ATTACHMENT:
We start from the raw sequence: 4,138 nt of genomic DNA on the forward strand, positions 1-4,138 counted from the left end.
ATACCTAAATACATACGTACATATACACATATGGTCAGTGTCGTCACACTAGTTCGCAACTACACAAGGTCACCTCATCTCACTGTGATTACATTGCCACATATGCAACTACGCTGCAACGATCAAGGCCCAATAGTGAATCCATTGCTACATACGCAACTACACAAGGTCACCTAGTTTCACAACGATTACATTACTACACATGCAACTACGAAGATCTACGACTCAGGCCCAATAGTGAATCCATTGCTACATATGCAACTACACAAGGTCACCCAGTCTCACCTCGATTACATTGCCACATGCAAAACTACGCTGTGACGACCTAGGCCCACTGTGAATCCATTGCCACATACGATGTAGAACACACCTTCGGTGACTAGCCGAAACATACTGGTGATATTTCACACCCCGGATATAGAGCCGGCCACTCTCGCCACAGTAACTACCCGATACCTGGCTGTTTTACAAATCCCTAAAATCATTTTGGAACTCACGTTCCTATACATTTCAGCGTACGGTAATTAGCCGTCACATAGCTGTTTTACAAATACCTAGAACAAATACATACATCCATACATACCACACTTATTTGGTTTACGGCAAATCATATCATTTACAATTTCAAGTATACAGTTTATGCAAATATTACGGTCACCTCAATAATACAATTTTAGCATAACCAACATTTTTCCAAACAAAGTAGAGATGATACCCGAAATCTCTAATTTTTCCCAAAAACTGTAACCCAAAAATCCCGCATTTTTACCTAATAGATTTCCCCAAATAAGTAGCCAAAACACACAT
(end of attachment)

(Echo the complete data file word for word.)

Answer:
We start from the raw sequence: 4,138 nt of genomic DNA on the forward strand, positions 1-4,138 counted from the left end.
ATACCTAAATACATACGTACATATACACATATGGTCAGTGTCGTCACACTAGTTCGCAACTACACAAGGTCACCTCATCTCACTGTGATTACATTGCCACATATGCAACTACGCTGCAACGATCAAGGCCCAATAGTGAATCCATTGCTACATACGCAACTACACAAGGTCACCTAGTTTCACAACGATTACATTACTACACATGCAACTACGAAGATCTACGACTCAGGCCCAATAGTGAATCCATTGCTACATATGCAACTACACAAGGTCACCCAGTCTCACCTCGATTACATTGCCACATGCAAAACTACGCTGTGACGACCTAGGCCCACTGTGAATCCATTGCCACATACGATGTAGAACACACCTTCGGTGACTAGCCGAAACATACTGGTGATATTTCACACCCCGGATATAGAGCCGGCCACTCTCGCCACAGTAACTACCCGATACCTGGCTGTTTTACAAATCCCTAAAATCATTTTGGAACTCACGTTCCTATACATTTCAGCGTACGGTAATTAGCCGTCACATAGCTGTTTTACAAATACCTAGAACAAATACATACATCCATACATACCACACTTATTTGGTTTACGGCAAATCATATCATTTACAATTTCAAGTATACAGTTTATGCAAATATTACGGTCACCTCAATAATACAATTTTAGCATAACCAACATTTTTCCAAACAAAGTAGAGATGATACCCGAAATCTCTAATTTTTCCCAAAAACTGTAACCCAAAAATCCCGCATTTTTACCTAATAGATTTCCCCAAATAAGTAGCCAAAACACACAT